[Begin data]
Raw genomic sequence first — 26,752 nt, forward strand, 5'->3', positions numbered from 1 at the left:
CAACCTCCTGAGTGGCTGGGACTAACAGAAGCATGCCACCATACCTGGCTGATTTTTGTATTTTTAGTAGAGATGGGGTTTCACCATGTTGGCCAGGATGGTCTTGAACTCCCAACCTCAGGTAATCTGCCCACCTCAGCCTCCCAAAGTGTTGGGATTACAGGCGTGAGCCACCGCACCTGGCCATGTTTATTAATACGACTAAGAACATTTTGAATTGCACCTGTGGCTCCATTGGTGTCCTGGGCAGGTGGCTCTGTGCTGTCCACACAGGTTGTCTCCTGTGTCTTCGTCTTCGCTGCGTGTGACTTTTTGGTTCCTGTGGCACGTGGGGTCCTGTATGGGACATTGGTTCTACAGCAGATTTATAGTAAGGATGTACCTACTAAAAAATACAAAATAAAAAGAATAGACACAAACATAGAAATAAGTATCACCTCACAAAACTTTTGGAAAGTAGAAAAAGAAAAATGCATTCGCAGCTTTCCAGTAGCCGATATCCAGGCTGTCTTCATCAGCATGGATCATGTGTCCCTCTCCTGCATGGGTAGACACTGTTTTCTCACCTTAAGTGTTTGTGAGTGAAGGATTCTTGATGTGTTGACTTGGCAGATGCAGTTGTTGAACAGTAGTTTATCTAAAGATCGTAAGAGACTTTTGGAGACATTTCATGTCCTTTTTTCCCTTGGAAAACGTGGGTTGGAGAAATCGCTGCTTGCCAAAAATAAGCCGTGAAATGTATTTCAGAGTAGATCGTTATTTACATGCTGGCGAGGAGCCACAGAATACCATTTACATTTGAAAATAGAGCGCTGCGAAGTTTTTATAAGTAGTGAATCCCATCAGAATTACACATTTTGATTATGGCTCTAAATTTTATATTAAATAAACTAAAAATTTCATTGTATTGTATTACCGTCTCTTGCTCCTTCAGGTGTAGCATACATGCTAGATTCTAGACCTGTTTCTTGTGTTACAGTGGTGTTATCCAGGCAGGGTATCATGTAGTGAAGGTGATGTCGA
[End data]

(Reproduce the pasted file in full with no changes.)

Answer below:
Raw genomic sequence first — 26,752 nt, forward strand, 5'->3', positions numbered from 1 at the left:
CAACCTCCTGAGTGGCTGGGACTAACAGAAGCATGCCACCATACCTGGCTGATTTTTGTATTTTTAGTAGAGATGGGGTTTCACCATGTTGGCCAGGATGGTCTTGAACTCCCAACCTCAGGTAATCTGCCCACCTCAGCCTCCCAAAGTGTTGGGATTACAGGCGTGAGCCACCGCACCTGGCCATGTTTATTAATACGACTAAGAACATTTTGAATTGCACCTGTGGCTCCATTGGTGTCCTGGGCAGGTGGCTCTGTGCTGTCCACACAGGTTGTCTCCTGTGTCTTCGTCTTCGCTGCGTGTGACTTTTTGGTTCCTGTGGCACGTGGGGTCCTGTATGGGACATTGGTTCTACAGCAGATTTATAGTAAGGATGTACCTACTAAAAAATACAAAATAAAAAGAATAGACACAAACATAGAAATAAGTATCACCTCACAAAACTTTTGGAAAGTAGAAAAAGAAAAATGCATTCGCAGCTTTCCAGTAGCCGATATCCAGGCTGTCTTCATCAGCATGGATCATGTGTCCCTCTCCTGCATGGGTAGACACTGTTTTCTCACCTTAAGTGTTTGTGAGTGAAGGATTCTTGATGTGTTGACTTGGCAGATGCAGTTGTTGAACAGTAGTTTATCTAAAGATCGTAAGAGACTTTTGGAGACATTTCATGTCCTTTTTTCCCTTGGAAAACGTGGGTTGGAGAAATCGCTGCTTGCCAAAAATAAGCCGTGAAATGTATTTCAGAGTAGATCGTTATTTACATGCTGGCGAGGAGCCACAGAATACCATTTACATTTGAAAATAGAGCGCTGCGAAGTTTTTATAAGTAGTGAATCCCATCAGAATTACACATTTTGATTATGGCTCTAAATTTTATATTAAATAAACTAAAAATTTCATTGTATTGTATTACCGTCTCTTGCTCCTTCAGGTGTAGCATACATGCTAGATTCTAGACCTGTTTCTTGTGTTACAGTGGTGTTATCCAGGCAGGGTATCATGTAGTGAAGGTGATGTCGA